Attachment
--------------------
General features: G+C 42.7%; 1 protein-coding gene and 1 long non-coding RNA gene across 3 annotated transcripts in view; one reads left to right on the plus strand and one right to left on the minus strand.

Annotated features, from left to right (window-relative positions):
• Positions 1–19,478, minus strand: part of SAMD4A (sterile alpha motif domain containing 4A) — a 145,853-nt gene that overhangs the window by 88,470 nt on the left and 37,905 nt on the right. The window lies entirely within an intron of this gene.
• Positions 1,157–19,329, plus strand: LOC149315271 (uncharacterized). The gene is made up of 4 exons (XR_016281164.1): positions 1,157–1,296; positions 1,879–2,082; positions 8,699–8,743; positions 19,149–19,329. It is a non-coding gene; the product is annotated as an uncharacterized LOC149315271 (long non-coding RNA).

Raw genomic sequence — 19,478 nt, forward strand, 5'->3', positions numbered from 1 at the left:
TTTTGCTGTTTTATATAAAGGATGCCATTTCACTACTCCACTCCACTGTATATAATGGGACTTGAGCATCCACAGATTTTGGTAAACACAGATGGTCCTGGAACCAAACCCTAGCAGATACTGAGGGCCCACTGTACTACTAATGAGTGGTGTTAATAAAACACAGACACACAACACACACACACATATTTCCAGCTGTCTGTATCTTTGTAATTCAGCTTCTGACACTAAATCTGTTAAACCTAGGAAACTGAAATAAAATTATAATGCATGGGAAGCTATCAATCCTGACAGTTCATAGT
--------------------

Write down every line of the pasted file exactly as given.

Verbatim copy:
General features: G+C 42.7%; 1 protein-coding gene and 1 long non-coding RNA gene across 3 annotated transcripts in view; one reads left to right on the plus strand and one right to left on the minus strand.

Annotated features, from left to right (window-relative positions):
• Positions 1–19,478, minus strand: part of SAMD4A (sterile alpha motif domain containing 4A) — a 145,853-nt gene that overhangs the window by 88,470 nt on the left and 37,905 nt on the right. The window lies entirely within an intron of this gene.
• Positions 1,157–19,329, plus strand: LOC149315271 (uncharacterized). The gene is made up of 4 exons (XR_016281164.1): positions 1,157–1,296; positions 1,879–2,082; positions 8,699–8,743; positions 19,149–19,329. It is a non-coding gene; the product is annotated as an uncharacterized LOC149315271 (long non-coding RNA).

Raw genomic sequence — 19,478 nt, forward strand, 5'->3', positions numbered from 1 at the left:
TTTTGCTGTTTTATATAAAGGATGCCATTTCACTACTCCACTCCACTGTATATAATGGGACTTGAGCATCCACAGATTTTGGTAAACACAGATGGTCCTGGAACCAAACCCTAGCAGATACTGAGGGCCCACTGTACTACTAATGAGTGGTGTTAATAAAACACAGACACACAACACACACACACATATTTCCAGCTGTCTGTATCTTTGTAATTCAGCTTCTGACACTAAATCTGTTAAACCTAGGAAACTGAAATAAAATTATAATGCATGGGAAGCTATCAATCCTGACAGTTCATAGT